Conditions in Gaza Worst in 40 Years

Eight British human rights organizations released a damning report Thursday claiming that humanitarian conditions in the Gaza Strip are at their worst since Israel first occupied the territory in 1967.

The Israeli government rushed to condemn the report.

The report lays most of the blame at the feet of the Israelis for the fact that more than 1.1 million people, almost 80 percent of Gaza's 1.5 million inhabitants, now depend on food aid. As recently as 2006 the figure was 63 percent.

The report paints a bleak picture of hospitals prone to lengthy power cuts, sewage systems on the verge of collapse and 70 percent unemployment in the private sector.

The release of the report comes at a sensitive time, following the recent spike in violence between the Israeli military and Palestinian militants in Gaza, which is now controlled by the Islamic movement Hamas.

The Israeli Defense Ministry rejected the findings of the report and Israel's responsibility for the humanitarian crisis in Gaza. Israel withdrew its settlements and military from Gaza in the summer of 2005.

"The main responsibility for events in Gaza – since the withdrawal of Israel from the territory and the uprooting of the settlements there – is the Hamas organization, to which all complaints should be addressed," said a statement released by an Israeli spokesman Major Peter Lerner.

The groups behind today's report assert that since Israel maintains complete control over Gaza's land and sea borders, and its access to external markets, it remains in occupation of Gaza's people.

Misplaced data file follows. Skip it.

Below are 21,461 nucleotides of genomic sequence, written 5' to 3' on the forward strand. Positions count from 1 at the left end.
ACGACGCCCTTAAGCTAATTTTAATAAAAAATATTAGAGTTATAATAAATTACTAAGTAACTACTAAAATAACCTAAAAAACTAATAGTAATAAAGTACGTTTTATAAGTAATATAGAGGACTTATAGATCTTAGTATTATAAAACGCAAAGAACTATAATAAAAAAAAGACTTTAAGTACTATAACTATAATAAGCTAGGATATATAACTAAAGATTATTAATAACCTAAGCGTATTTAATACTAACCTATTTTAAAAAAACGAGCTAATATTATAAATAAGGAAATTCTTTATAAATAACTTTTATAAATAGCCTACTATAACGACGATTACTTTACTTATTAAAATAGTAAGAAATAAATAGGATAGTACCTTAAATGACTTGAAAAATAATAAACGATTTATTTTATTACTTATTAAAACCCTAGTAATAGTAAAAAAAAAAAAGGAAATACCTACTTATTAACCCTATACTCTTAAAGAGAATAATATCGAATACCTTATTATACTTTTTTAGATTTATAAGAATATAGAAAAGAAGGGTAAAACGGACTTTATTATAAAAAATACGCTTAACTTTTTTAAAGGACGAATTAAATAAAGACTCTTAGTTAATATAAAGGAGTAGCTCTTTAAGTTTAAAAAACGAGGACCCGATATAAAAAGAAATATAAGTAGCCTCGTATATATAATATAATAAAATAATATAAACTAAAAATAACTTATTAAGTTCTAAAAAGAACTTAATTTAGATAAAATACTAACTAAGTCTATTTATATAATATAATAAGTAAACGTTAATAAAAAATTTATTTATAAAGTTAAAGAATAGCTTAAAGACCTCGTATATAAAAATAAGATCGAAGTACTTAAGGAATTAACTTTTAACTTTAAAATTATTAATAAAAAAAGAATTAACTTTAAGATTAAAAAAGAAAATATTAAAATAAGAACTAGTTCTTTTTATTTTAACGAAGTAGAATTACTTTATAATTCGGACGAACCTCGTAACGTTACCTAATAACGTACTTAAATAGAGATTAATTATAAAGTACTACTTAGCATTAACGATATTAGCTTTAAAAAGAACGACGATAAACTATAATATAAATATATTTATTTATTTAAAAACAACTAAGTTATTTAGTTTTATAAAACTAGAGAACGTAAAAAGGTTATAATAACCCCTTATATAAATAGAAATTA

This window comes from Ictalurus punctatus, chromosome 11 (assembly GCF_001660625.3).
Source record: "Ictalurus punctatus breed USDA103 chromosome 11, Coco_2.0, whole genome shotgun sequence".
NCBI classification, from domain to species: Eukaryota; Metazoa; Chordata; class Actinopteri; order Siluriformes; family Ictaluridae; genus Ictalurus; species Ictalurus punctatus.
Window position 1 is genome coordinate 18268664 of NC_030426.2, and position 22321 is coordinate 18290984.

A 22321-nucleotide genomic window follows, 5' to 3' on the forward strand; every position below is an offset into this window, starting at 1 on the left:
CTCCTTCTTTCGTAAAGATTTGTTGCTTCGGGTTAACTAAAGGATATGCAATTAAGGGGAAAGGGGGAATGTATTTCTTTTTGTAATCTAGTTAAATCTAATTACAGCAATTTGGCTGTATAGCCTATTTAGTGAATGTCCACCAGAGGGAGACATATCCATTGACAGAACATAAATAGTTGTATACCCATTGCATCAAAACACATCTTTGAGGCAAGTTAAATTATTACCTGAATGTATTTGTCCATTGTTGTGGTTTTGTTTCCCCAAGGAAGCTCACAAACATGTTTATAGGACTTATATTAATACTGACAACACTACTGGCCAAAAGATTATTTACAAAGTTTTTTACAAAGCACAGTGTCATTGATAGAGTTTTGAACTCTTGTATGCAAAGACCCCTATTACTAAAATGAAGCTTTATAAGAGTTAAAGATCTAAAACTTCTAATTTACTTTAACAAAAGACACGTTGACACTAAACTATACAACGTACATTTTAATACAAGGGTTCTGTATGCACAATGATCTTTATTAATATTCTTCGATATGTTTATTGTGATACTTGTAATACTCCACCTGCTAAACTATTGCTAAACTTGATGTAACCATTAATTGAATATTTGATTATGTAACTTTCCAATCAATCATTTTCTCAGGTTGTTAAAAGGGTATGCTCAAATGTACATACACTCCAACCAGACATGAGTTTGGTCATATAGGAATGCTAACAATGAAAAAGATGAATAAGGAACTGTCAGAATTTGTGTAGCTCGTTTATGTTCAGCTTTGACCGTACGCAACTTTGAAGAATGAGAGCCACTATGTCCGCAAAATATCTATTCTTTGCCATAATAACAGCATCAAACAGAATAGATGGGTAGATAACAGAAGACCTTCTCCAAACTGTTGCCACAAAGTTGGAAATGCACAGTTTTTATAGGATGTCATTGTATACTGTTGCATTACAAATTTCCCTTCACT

"Israel has the right and obligation to protect its citizens, but as the occupying power in Gaza it also has a legal duty to ensure that Gazans have access to food, clean water, electricity and medical care," said Kate Allen, the Director of Amnesty International, one of the report's authors.

Since Hamas took control of Gaza last June, Israel has imposed a strict blockade, limiting the amount of supplies entering the territory. Israeli civilians in nearby communities have endured an almost daily barrage of homemade rockets and the Israeli government has come under increasing pressure to move its army back into Gaza.

Today's report urges Israel and Western governments to reverse their current policy of not negotiating with Hamas. It views Israel's current embargo as unacceptable and an act of illegal collective punishment.

Many in Israel view the international aid community and human rights groups, known as non-governmental organizations or NGOs, with great suspicion and accuse them of bias in favor of the Palestinians. There is even a Jewish organization, NGO Monitor, which monitors the activities and statements of the NGOs. It distributes its own statements criticizing the perceived impartiality of the aid organizations based in the Occupied Palestinian Territories. It was quick to respond to today's report.

"NGOs and human rights organizations must end their irresponsible and immoral use of legal rhetoric," said NGO Monitor's director Gerald Steinberg. "False claims of collective punishment … make a mockery of international law."

In a statement, the Israeli foreign ministry criticized the report harshly, saying, "if only the Palestinians chose to cease their pointless and indiscriminate firing of rockets and missiles against hundreds of thousands of Israeli civilians, the entire region would return to a normal routine in which Palestinians and Israelis could once again enjoy their daily lives."